[FPSPACE] Voyager 2: Sol system termination shock boundary is "squashed"
ljk4 at msn.com
Mon Dec 10 10:44:35 EST 2007
VOYAGER 2 PROVES SOLAR SYSTEM IS SQUASHED
San Francisco, Calif. - NASA's Voyager 2 spacecraft has followed its twin
Voyager 1 into the solar system's final frontier, a vast region at the edge
of our solar system where the solar wind runs up against the thin gas
between the stars.
However, Voyager 2 took a different path, entering this region, called the
heliosheath, on August 30, 2007. Because Voyager 2 crossed the heliosheath
boundary, called the solar wind termination shock, about 10 billion miles
away from Voyager 1 and almost a billion miles closer to the sun, it
confirmed that our solar system is squashed or dented that the bubble
carved into interstellar space by the solar wind is not perfectly round.
Where Voyager 2 made its crossing, the bubble is pushed in closer to the sun
by the local interstellar magnetic field.
Voyager 2 continues its journey of discovery, crossing the termination
shock multiple times as it entered the outermost layer of the giant
heliospheric bubble surrounding the Sun and joined Voyager 1 in the last leg
of the race to interstellar space. said Voyager Project Scientist Dr.
Edward Stone of the California Institute of Technology, Pasadena, Calif.
The solar wind is a thin gas of electrically charged particles (plasma)
blown into space by the sun. The solar wind blows in all directions, carving
a bubble into interstellar space that extends past the orbit of Pluto. This
bubble is called the heliosphere, and Voyager 1 was the first spacecraft to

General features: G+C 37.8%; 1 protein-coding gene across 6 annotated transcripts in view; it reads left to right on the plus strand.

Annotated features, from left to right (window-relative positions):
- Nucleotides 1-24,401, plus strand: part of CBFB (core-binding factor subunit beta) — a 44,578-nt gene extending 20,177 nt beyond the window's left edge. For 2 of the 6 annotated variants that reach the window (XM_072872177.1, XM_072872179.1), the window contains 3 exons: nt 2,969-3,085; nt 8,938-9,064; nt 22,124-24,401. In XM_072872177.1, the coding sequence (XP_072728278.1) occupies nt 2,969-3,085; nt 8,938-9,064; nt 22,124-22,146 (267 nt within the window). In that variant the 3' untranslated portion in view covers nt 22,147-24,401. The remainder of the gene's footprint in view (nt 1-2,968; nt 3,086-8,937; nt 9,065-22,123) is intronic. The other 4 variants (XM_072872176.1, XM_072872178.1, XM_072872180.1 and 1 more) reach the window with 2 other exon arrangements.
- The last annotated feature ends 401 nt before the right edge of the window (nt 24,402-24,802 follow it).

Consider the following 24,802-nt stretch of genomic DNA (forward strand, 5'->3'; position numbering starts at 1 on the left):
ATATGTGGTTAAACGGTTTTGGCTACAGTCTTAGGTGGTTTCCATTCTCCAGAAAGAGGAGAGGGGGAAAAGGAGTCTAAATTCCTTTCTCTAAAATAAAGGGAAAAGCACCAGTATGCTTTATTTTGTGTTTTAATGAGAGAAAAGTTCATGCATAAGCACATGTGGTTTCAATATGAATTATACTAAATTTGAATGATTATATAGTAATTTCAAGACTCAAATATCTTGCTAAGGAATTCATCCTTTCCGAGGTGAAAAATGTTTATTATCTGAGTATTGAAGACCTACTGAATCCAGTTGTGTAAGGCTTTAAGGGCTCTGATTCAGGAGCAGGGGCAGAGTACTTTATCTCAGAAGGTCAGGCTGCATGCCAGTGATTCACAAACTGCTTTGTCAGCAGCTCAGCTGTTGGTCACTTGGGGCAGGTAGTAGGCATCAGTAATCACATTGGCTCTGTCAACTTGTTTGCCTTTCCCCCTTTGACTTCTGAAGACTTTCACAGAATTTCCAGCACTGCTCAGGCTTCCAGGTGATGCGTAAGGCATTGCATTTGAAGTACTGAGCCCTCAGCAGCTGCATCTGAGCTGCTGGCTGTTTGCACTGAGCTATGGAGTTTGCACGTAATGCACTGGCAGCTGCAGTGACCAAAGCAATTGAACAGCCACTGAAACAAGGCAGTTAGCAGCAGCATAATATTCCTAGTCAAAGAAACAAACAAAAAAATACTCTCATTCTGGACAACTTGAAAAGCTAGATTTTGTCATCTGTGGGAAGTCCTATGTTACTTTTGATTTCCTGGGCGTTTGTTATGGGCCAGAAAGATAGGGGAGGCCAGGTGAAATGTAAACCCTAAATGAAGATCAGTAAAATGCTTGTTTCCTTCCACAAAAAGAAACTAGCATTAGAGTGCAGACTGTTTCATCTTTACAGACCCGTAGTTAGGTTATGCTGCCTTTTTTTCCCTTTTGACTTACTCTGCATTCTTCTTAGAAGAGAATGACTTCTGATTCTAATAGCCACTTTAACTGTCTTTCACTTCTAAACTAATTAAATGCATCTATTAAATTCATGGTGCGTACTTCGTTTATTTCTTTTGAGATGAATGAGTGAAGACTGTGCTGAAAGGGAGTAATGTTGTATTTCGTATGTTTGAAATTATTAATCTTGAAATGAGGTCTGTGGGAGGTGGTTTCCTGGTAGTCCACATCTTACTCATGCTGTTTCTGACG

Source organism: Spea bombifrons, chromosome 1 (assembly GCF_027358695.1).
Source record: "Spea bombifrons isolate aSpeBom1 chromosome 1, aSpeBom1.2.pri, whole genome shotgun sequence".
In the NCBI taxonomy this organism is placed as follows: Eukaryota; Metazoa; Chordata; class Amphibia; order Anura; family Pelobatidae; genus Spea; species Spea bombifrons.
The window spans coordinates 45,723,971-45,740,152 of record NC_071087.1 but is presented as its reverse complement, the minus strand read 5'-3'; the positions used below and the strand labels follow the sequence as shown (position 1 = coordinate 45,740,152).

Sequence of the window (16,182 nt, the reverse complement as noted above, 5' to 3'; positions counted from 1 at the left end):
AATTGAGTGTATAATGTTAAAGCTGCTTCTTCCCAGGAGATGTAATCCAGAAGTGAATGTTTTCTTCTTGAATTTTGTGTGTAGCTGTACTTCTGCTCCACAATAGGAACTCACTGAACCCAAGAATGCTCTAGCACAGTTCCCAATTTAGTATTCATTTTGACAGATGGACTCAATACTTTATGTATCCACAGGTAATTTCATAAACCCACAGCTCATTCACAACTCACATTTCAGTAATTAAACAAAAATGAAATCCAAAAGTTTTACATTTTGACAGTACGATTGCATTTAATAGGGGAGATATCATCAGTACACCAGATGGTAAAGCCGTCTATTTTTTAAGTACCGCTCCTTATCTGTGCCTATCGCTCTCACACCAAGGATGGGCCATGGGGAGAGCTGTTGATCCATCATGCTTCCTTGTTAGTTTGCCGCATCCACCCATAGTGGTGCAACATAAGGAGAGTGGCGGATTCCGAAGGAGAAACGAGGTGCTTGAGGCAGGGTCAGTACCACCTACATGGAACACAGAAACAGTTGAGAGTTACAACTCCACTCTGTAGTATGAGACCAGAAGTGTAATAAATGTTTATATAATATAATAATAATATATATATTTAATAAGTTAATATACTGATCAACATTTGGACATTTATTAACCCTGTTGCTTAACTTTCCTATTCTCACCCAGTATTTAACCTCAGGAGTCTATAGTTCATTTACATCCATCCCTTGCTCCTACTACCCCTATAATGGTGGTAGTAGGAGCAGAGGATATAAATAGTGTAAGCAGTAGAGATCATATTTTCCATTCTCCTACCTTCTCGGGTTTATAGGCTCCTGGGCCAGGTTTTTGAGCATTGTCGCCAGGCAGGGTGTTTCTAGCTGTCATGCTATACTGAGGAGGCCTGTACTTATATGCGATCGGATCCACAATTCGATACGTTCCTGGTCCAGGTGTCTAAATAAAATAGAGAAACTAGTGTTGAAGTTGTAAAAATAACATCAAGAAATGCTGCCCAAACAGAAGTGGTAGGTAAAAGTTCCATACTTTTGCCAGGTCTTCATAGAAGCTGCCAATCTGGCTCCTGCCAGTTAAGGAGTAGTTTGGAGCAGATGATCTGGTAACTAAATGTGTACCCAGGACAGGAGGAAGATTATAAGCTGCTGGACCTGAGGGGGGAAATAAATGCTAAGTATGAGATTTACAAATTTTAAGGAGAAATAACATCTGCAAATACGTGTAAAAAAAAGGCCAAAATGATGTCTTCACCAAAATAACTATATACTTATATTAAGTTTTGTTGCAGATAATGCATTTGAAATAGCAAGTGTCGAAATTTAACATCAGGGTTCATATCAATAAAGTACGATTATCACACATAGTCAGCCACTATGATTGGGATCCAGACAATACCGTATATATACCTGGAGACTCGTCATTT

explore its outer layer, when it crossed into the heliosheath in December
2004. As Voyager 1 made this historic passage, it encountered the shock wave
that surrounds our solar system called the solar wind termination shock,
where the solar wind is abruptly slowed by pressure from the gas and
magnetic field in interstellar space.
Even though Voyager 2 is the second spacecraft to cross the shock, it is
scientifically exciting for a couple of reasons. The Voyager 2 spacecraft
has a working Plasma Science instrument that can directly measure the
velocity, density and temperature of the solar wind. This instrument is no
longer working on Voyager 1 and estimates of the solar wind speed had to be
made indirectly. Secondly, Voyager 1 may have had only a single shock
crossing and it happened during a data gap. But Voyager 2 had at least five
shock crossings over a couple of days (the shock sloshes back and forth
like surf on a beach, allowing multiple crossings) and three of them are
clearly in the data. They show us an unusual shock.
In a normal shock wave, fast-moving material slows down and forms a denser,
hotter region as it encounters an obstacle. However, Voyager 2 found a much
lower temperature beyond the shock than was predicted. This probably
indicates that the energy is being transferred to cosmic ray particles that
were accelerated to high speeds at the shock.
"The important new data describing the termination shock are still being
pondered, but it is clear that Voyager has once again surprised us," said
Dr. Eric Christian, Voyager Program Scientist at NASA Headquarters,
The two Voyager spacecraft will be the only source of local observations of
this distant but highly interesting region for years to come. But in the
summer of 2008, NASA will be launching a mission specifically designed to
globally image the termination shock and heliosheath remotely from Earth
orbit. The Interstellar Boundary Explorer (IBEX), led by Dr. David McComas
of the Southwest Research Institute in San Antonio, Texas, will use
energetic neutral atoms (ENAs) to create all-sky maps at various energies of
the interaction of the heliosphere with interstellar space. ENAs are formed
when energetic electrically-charged particles steal an electron from
another particle. Once neutral, they travel straight, unaffected by the
solar magnetic field. IBEX will detect some of the particles that happen to
be headed towards the Earth, and the number and energy of the particles
coming from all different directions will tell us much more about the
overall structure of the interaction between the heliosphere and
Results on the Voyager 2 shock crossing from the entire Voyager science team
are being presented at the Fall 2007 meeting of the American Geophysical
Union in San Francisco. The Voyagers were built by NASAs Jet Propulsion
Laboratory (JPL) in Pasadena, Calif., which continues to operate both
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